Fire wrote:
gamerparent wrote:

Great article. I have a fundamental problem playing first person perspective games: I get motion sickness and dizzy.

I have the same problem with some games, including with Borderlands when I first started playing. The three things that fix the condition for me are playing in a well lit room, turning 'view bob/motion bob' off, and making sure that Vsync is enabled. The latter is the most important factor in my case, there is just something about the screen rendering at different speeds in different places that sets off my motion sickness. Borderlands does not have a vsync setting in its graphics menu, but diligent googling by another member of the team found that it can be enabled manually in one of the game's config files.

I will try that next time, but my history is against me. I can play for about 10 minutes before nausea sets in and I break out into a clammy sweat.

Just realized in reading your reply that I left out something important. If you don't regularly have eye exams, go and have one done. Certain eye problems can cause the symptoms you describe.

Update: Colleen has been successfully smokered into Left 4 Dead. After a rocky start due to the much higher pace of the game, she's now found her feet and is racking up the cheevos.

Thanks for helping me finally nail down Zombie Genocidest!

I don't know if "help" was the right word for that, but all right. Smokered indeed (if that means spending the most time dangling from a Brobdingnagian tongue waiting for rescue).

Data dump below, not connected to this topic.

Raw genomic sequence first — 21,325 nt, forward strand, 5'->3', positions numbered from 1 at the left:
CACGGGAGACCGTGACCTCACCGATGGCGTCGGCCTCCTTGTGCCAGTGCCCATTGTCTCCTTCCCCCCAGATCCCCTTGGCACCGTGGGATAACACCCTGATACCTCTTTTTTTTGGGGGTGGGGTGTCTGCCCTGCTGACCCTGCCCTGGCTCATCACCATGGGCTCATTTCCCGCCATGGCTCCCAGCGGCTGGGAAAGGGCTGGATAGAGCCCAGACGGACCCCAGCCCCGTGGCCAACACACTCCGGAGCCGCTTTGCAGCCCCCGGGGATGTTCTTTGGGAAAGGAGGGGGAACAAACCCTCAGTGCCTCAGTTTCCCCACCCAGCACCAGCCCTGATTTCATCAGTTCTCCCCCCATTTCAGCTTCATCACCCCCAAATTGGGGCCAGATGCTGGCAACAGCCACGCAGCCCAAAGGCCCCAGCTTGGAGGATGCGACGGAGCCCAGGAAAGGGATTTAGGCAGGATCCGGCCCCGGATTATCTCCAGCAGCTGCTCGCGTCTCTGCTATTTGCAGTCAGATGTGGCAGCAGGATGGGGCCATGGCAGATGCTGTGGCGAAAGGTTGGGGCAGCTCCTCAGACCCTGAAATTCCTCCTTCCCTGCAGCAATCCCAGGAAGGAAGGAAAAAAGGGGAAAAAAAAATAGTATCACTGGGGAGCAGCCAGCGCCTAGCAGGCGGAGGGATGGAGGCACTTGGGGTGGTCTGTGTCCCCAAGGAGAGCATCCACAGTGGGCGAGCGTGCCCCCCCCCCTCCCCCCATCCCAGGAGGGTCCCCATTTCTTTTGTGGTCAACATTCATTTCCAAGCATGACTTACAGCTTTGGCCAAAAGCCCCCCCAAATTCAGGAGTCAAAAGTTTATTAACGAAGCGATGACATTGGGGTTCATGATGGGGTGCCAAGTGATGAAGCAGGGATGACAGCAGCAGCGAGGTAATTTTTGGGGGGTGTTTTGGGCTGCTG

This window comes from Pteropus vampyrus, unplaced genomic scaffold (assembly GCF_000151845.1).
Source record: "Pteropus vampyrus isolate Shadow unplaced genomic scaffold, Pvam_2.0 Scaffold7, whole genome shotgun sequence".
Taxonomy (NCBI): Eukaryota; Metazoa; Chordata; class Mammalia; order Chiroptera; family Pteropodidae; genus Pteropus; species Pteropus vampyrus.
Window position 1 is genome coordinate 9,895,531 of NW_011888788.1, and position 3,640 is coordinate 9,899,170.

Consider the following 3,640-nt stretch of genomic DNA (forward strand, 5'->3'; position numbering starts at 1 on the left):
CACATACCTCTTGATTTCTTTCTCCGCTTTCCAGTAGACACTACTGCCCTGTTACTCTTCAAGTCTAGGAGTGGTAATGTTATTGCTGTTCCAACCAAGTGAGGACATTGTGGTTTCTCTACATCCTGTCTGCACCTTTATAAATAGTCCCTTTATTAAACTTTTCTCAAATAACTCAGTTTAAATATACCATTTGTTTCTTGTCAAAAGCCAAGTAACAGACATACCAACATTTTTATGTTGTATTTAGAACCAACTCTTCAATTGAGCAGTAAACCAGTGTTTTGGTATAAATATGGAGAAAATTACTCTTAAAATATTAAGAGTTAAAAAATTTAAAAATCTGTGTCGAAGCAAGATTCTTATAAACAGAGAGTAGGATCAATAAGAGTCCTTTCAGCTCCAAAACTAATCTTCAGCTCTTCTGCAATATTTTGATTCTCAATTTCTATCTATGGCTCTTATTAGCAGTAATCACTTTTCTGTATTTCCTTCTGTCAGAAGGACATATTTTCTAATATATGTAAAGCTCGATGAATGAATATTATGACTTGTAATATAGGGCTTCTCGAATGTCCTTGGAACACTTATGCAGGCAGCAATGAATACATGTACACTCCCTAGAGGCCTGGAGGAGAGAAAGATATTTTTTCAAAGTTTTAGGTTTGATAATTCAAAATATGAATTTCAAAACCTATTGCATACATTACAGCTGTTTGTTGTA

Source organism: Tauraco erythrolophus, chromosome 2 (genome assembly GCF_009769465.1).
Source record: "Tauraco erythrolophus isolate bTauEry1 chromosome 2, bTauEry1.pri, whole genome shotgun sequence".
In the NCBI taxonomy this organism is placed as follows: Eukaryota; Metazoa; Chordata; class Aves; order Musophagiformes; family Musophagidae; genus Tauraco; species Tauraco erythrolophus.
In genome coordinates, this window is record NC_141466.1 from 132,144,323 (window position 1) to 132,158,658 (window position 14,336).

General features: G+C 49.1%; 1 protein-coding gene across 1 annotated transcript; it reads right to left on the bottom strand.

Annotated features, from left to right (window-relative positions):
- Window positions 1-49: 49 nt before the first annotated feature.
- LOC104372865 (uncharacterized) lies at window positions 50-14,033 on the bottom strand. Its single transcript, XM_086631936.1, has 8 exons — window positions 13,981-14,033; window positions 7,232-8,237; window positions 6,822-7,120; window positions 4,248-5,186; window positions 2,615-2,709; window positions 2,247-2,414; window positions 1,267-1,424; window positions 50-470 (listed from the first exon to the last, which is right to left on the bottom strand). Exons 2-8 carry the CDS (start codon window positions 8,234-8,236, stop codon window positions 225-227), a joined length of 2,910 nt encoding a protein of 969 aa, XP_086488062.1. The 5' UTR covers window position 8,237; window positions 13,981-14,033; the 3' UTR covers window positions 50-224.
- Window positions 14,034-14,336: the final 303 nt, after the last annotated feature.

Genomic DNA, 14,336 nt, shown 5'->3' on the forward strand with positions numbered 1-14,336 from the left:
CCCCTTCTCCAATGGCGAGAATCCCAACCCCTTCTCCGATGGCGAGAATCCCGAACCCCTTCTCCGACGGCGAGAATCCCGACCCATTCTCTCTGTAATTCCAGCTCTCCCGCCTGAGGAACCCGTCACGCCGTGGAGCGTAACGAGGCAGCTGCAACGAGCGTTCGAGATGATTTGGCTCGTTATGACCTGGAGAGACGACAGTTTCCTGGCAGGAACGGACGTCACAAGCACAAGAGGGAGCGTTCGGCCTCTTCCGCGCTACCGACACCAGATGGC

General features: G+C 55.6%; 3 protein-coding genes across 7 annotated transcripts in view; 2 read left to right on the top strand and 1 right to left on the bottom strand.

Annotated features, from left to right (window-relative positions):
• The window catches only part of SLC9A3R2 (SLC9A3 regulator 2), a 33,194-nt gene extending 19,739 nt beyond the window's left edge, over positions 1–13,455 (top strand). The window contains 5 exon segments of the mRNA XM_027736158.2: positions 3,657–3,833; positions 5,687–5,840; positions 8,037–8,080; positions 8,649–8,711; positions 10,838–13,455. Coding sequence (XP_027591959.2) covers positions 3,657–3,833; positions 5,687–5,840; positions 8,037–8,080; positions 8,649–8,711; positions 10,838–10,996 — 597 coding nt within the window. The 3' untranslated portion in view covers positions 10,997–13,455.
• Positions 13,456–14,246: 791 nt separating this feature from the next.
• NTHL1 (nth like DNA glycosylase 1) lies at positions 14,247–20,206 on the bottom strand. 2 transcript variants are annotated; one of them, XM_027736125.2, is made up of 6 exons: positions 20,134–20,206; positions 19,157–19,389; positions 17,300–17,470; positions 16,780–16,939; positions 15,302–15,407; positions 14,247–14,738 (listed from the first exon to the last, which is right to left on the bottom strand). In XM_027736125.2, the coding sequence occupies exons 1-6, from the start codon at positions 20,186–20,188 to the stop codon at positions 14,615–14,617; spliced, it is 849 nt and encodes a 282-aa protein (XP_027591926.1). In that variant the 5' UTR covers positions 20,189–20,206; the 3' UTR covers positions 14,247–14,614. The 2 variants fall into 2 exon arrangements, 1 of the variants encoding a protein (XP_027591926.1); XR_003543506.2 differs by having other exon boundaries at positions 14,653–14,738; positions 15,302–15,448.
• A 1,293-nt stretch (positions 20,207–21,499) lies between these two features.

Itsatrap's suggestion that I switch to the assault rifle and look around more was a winner. I'll keep at it. I've gotten better at spotting boomers and hunters which cuts down on the green-screen-jerk-magnet and laying-on-the-ground-with-amorphous-shadows-trying-to-eat-me problems. But I might adjust my monitor brightness if we play again tonight and see if that helps in the spotting-smokers-on-the-roof problem I keep having.

My hands are still a giant factor. Last night I tried playing with a game pad (Belkin Nostromo N 52) instead of the base keyboard. It isn't an unmixed blessing. The keys are tight, and the thumb button that apes the spacebar is farther away from the WASD analogs than I like and I have huge hands. I don't know how others do it. I'm going to have to figure out what in the Sam Hill its key-mapping software did with the bloody bedamned Crouch button. But the proof is in the pain-levels and I can definitely feel the difference today in the state of my left hand. SOLD!

Unintended side effect -- according to my kids, the incidence of exclamations that other people's parents weren't married or having pointed discussions with female dogs about their tendency to saunter into my firing line for no apparent reason and then complain when they get shot are much more prevalent when we're playing this than Borderlands. And louder. So add "watching my language and volume" to the list of FPS skills I need to re-acquire.

momgamer wrote:

Unintended side effect -- according to my kids, the incidence of exclamations that other people's parents weren't married or having pointed discussions with female dogs about their tendency to saunter into my firing line for no apparent reason and then complain when they get shot are much more prevalent when we're playing this than Borderlands. And louder. So add "watching my language and volume" to the list of FPS skills I need to re-acquire.

I think I'm the worst person I know when it comes to friendly fire. I would always have the highest number for it when the end-credits rolled.

L4D 1 & 2 both fully support the 360 controller as well, in case the Nostromo's too frustrating.

I know they do, and I've tried it on other games but it's not going to solve my issues here.